#First we grab some random x-values in the range [a,b].
    X1 = [rd.uniform(a,b) for i in range(no_samples)]
    #Sorting them seems to make the plots work better later on.
    X1.sort()
    #Now we define our linear function that will underly our synthetic dataset: the true decision   boundary.
    def g(x):
        return intercept + slope*x
    #We create two classes of points R,B. R points are given by g(x) plus a Gaussian noise term with positive mean,
    #B points are given by g(x) minus a Gaussian norm term with positive mean.
    R_turn=True
    X2=[] #This will hold the y-coordinates of our data.
    Y=[]  #This will hold the classification of our data.
    for x in X1:
        x2=g(x)
        if R_turn:
            x2 += rd.gauss(offset, variance)
            Y.append(1)
        else:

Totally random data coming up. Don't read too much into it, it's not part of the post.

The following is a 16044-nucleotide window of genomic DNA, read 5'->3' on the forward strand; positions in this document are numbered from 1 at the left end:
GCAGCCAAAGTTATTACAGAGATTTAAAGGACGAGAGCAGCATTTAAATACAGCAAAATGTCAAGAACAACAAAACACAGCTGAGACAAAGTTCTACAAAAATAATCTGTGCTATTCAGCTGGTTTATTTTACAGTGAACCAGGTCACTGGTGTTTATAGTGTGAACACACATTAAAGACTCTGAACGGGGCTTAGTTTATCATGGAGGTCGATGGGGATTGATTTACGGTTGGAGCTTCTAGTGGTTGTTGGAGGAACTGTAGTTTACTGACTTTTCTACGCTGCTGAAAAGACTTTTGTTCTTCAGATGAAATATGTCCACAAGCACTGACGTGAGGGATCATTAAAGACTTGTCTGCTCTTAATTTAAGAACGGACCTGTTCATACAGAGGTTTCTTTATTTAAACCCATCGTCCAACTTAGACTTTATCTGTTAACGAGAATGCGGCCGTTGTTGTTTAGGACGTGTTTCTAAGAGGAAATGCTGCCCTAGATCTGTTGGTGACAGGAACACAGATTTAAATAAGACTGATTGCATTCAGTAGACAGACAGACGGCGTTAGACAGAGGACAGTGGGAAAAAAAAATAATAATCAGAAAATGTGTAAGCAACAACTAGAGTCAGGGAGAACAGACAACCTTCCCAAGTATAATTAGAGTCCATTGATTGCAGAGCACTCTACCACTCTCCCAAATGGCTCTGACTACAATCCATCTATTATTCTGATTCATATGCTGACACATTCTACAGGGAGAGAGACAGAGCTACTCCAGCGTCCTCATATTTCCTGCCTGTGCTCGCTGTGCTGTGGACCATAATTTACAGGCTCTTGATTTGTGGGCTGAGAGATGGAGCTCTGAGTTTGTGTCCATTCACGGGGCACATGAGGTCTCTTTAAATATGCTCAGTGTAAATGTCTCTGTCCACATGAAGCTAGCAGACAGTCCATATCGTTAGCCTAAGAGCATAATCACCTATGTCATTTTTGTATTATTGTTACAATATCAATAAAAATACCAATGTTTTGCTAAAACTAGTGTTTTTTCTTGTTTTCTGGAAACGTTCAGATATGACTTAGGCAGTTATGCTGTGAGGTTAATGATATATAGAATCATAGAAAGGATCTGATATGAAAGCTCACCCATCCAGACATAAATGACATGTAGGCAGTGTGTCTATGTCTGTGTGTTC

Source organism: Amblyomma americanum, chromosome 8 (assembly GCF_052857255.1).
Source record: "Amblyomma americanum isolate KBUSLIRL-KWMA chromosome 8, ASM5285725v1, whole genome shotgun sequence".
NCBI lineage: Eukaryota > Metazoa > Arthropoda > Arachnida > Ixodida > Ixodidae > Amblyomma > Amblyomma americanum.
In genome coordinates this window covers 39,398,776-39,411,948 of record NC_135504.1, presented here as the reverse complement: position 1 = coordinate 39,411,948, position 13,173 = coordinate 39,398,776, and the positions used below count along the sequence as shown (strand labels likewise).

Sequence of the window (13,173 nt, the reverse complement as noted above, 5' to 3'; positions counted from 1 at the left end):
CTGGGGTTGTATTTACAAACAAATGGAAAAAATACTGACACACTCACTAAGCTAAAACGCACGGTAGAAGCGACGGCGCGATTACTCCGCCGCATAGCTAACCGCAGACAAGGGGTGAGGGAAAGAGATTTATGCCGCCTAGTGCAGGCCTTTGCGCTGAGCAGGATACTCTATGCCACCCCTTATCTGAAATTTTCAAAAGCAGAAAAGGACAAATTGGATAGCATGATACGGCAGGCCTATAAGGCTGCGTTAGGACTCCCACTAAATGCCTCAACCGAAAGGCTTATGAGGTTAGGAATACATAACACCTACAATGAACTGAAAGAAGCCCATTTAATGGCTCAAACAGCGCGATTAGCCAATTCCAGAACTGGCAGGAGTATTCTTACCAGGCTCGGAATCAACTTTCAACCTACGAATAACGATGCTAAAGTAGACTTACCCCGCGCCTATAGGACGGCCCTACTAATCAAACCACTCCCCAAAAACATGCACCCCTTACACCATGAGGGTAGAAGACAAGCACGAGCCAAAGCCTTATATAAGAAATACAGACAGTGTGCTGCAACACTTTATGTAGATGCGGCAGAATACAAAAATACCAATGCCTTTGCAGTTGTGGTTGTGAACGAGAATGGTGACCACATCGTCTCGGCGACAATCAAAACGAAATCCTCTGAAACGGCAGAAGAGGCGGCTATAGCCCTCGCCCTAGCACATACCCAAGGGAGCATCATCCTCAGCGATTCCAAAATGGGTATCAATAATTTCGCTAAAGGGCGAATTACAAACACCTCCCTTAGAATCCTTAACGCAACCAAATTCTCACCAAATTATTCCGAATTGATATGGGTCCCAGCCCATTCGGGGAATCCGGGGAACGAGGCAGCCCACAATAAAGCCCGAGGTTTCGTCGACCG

x2 -= rd.gauss(offset, variance)
            Y.append(-1)
        R_turn=not R_turn
        X2.append(x2)
    #Now we combine the input data into a single matrix.
    X1 = np.array([X1]).T
    X2 = np.array([X2]).T
    X = np.hstack((X1, X2))
    #Now we return the input, output, and true decision boundary.
    return [ X,np.array(Y).T, map(g, X1)]

Fairly straightforward stuff I hope! If not then it should make sense when we plot it.

X,Y,g = test_set(a=0, b=5, no_samples=200, intercept=10, slope=0, variance=0.5, offset=1)
fig, ax = plt.subplots()
R =  X[::2] #Even terms
B =  X[1::2] #Odd terms

ax.scatter(R[:,0],R[:,1],marker='o', facecolor='red', label="Outcome 1")
ax.scatter(B[:,0],B[:,1],marker='o', facecolor='blue', label="Outcome 0")
ax.plot(X[:,0], g, color='green', label="True Decision Boundary")
ax.legend(loc="upper left", prop={'size':8})
plt.show()

This will produce something like:

perceptron_test_data

Now to implement the algorithm.

def perceptron(X,y, learning_rate=0.1, max_iter=1000):